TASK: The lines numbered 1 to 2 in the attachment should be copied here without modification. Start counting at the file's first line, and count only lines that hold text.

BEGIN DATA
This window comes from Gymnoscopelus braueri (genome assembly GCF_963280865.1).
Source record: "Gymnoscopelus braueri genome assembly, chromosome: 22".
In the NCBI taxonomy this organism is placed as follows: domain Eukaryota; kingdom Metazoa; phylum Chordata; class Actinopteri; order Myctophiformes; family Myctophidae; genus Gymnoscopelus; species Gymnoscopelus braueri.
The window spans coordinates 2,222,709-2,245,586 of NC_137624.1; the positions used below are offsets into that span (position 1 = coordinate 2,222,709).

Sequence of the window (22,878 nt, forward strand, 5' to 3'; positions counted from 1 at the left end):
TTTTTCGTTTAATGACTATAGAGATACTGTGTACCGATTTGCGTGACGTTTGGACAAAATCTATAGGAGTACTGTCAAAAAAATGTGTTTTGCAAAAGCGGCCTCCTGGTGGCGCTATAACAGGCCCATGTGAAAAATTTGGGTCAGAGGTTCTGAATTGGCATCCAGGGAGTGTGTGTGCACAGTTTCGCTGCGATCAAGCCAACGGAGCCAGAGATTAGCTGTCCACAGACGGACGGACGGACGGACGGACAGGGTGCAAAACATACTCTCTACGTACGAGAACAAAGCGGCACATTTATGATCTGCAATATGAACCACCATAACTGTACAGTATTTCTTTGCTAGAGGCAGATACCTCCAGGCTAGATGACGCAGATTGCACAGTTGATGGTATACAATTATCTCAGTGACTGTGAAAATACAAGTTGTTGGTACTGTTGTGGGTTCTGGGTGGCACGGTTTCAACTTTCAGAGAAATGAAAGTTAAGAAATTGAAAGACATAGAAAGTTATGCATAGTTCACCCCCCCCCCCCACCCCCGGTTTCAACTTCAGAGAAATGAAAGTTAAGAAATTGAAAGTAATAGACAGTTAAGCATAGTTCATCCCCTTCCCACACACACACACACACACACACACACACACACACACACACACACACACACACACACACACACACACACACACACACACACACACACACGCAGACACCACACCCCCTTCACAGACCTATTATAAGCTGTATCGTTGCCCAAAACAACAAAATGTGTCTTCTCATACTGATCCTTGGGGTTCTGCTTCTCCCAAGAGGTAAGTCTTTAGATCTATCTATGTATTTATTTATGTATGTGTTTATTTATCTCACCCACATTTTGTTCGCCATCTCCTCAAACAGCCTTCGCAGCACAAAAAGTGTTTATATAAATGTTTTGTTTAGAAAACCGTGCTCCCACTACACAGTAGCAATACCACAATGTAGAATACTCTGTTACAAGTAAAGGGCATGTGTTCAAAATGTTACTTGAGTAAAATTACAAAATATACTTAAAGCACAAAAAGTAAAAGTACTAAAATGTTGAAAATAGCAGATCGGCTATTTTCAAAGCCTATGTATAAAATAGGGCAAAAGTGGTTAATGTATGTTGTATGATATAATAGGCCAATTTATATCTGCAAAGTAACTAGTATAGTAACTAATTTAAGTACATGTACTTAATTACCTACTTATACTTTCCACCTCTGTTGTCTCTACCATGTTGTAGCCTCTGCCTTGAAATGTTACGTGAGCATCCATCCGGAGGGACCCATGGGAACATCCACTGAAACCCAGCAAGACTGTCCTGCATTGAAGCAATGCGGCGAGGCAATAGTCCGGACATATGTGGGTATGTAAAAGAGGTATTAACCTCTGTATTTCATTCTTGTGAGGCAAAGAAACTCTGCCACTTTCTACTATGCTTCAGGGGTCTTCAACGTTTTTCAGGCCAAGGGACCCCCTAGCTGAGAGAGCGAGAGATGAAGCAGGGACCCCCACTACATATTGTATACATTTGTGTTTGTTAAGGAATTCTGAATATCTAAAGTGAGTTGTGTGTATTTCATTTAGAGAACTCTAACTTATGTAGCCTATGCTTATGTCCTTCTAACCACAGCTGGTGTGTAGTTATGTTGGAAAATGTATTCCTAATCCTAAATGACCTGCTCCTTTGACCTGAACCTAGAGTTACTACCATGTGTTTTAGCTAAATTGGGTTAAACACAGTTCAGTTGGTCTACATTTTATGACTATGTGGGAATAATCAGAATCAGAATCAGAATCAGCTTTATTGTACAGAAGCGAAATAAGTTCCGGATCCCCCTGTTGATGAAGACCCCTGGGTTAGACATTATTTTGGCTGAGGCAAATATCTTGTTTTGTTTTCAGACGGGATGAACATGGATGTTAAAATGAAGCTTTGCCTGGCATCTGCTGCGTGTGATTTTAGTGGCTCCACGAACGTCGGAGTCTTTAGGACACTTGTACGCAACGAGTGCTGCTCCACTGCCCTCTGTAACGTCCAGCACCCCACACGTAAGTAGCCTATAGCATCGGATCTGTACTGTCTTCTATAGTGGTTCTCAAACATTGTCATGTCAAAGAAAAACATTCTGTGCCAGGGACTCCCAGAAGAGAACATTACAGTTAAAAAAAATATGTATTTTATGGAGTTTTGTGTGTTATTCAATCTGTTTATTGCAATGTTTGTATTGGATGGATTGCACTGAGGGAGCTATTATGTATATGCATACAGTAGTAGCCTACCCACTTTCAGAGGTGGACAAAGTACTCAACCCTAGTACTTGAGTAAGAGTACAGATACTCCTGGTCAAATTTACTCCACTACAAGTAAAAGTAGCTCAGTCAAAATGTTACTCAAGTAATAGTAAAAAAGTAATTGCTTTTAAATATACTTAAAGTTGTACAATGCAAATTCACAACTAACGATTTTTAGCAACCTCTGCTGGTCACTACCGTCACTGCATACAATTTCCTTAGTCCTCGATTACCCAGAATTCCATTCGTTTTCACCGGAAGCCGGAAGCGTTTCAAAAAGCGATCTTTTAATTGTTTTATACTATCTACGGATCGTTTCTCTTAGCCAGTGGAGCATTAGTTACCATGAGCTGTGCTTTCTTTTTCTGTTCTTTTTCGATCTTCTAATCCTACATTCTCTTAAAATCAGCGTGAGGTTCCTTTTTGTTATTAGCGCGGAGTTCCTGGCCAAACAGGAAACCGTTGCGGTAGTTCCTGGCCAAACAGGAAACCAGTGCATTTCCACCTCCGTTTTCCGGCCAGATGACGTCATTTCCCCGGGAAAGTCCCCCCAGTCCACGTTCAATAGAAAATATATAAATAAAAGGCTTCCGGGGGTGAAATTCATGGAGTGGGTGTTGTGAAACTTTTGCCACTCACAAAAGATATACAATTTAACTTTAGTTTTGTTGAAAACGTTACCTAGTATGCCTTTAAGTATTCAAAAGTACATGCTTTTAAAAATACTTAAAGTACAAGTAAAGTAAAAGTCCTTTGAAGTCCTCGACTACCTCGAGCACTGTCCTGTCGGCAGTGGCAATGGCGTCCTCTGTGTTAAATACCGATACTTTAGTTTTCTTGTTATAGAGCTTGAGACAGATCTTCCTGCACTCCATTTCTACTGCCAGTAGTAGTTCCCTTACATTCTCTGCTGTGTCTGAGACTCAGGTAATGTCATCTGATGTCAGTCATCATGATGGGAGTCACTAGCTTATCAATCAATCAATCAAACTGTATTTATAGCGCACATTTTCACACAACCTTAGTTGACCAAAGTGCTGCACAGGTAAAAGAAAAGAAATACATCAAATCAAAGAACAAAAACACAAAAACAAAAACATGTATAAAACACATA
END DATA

This window comes from Gymnoscopelus braueri (genome assembly GCF_963280865.1).
Source record: "Gymnoscopelus braueri genome assembly, chromosome: 22".